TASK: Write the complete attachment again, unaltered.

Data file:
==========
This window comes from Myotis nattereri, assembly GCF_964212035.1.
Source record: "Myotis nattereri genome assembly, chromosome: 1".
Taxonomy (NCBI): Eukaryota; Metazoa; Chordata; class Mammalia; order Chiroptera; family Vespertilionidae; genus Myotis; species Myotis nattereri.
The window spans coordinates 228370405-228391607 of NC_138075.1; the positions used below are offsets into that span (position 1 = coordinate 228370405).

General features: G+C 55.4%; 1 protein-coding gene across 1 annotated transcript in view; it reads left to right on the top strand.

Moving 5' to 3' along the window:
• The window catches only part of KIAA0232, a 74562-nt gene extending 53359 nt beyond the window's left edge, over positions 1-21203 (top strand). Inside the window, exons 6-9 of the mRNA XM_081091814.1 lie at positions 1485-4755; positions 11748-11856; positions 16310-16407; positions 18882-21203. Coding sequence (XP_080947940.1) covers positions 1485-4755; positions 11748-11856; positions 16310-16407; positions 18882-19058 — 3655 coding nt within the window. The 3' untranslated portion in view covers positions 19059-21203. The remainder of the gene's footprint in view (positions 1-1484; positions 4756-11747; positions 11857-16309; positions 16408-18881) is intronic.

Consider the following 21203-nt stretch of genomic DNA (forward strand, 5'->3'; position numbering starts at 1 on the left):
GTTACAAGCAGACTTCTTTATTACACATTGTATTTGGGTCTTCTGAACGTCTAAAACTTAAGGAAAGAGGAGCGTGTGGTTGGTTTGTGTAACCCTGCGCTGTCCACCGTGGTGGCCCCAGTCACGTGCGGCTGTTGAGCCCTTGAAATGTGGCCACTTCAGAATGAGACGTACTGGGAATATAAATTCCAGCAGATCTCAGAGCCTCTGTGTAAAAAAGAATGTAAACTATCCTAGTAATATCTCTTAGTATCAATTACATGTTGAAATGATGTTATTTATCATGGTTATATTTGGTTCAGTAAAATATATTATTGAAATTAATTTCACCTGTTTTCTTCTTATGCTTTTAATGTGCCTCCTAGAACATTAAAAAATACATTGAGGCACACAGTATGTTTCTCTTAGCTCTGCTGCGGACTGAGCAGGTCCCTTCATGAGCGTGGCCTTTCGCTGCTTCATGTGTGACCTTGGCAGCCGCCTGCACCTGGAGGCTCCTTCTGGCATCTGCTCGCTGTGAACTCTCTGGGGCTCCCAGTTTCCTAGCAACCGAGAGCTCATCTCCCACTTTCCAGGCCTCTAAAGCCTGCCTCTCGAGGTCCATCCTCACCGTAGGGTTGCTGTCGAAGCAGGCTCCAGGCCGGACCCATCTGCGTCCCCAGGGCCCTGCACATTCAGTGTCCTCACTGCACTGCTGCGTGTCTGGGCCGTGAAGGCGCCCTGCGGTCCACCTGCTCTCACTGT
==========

This window comes from Myotis nattereri, assembly GCF_964212035.1.
Source record: "Myotis nattereri genome assembly, chromosome: 1".
Taxonomy (NCBI): Eukaryota; Metazoa; Chordata; class Mammalia; order Chiroptera; family Vespertilionidae; genus Myotis; species Myotis nattereri.
The window spans coordinates 228370405-228391607 of NC_138075.1; the positions used below are offsets into that span (position 1 = coordinate 228370405).

General features: G+C 55.4%; 1 protein-coding gene across 1 annotated transcript in view; it reads left to right on the top strand.

Moving 5' to 3' along the window:
• The window catches only part of KIAA0232, a 74562-nt gene extending 53359 nt beyond the window's left edge, over positions 1-21203 (top strand). Inside the window, exons 6-9 of the mRNA XM_081091814.1 lie at positions 1485-4755; positions 11748-11856; positions 16310-16407; positions 18882-21203. Coding sequence (XP_080947940.1) covers positions 1485-4755; positions 11748-11856; positions 16310-16407; positions 18882-19058 — 3655 coding nt within the window. The 3' untranslated portion in view covers positions 19059-21203. The remainder of the gene's footprint in view (positions 1-1484; positions 4756-11747; positions 11857-16309; positions 16408-18881) is intronic.

Consider the following 21203-nt stretch of genomic DNA (forward strand, 5'->3'; position numbering starts at 1 on the left):
GTTACAAGCAGACTTCTTTATTACACATTGTATTTGGGTCTTCTGAACGTCTAAAACTTAAGGAAAGAGGAGCGTGTGGTTGGTTTGTGTAACCCTGCGCTGTCCACCGTGGTGGCCCCAGTCACGTGCGGCTGTTGAGCCCTTGAAATGTGGCCACTTCAGAATGAGACGTACTGGGAATATAAATTCCAGCAGATCTCAGAGCCTCTGTGTAAAAAAGAATGTAAACTATCCTAGTAATATCTCTTAGTATCAATTACATGTTGAAATGATGTTATTTATCATGGTTATATTTGGTTCAGTAAAATATATTATTGAAATTAATTTCACCTGTTTTCTTCTTATGCTTTTAATGTGCCTCCTAGAACATTAAAAAATACATTGAGGCACACAGTATGTTTCTCTTAGCTCTGCTGCGGACTGAGCAGGTCCCTTCATGAGCGTGGCCTTTCGCTGCTTCATGTGTGACCTTGGCAGCCGCCTGCACCTGGAGGCTCCTTCTGGCATCTGCTCGCTGTGAACTCTCTGGGGCTCCCAGTTTCCTAGCAACCGAGAGCTCATCTCCCACTTTCCAGGCCTCTAAAGCCTGCCTCTCGAGGTCCATCCTCACCGTAGGGTTGCTGTCGAAGCAGGCTCCAGGCCGGACCCATCTGCGTCCCCAGGGCCCTGCACATTCAGTGTCCTCACTGCACTGCTGCGTGTCTGGGCCGTGAAGGCGCCCTGCGGTCCACCTGCTCTCACTGT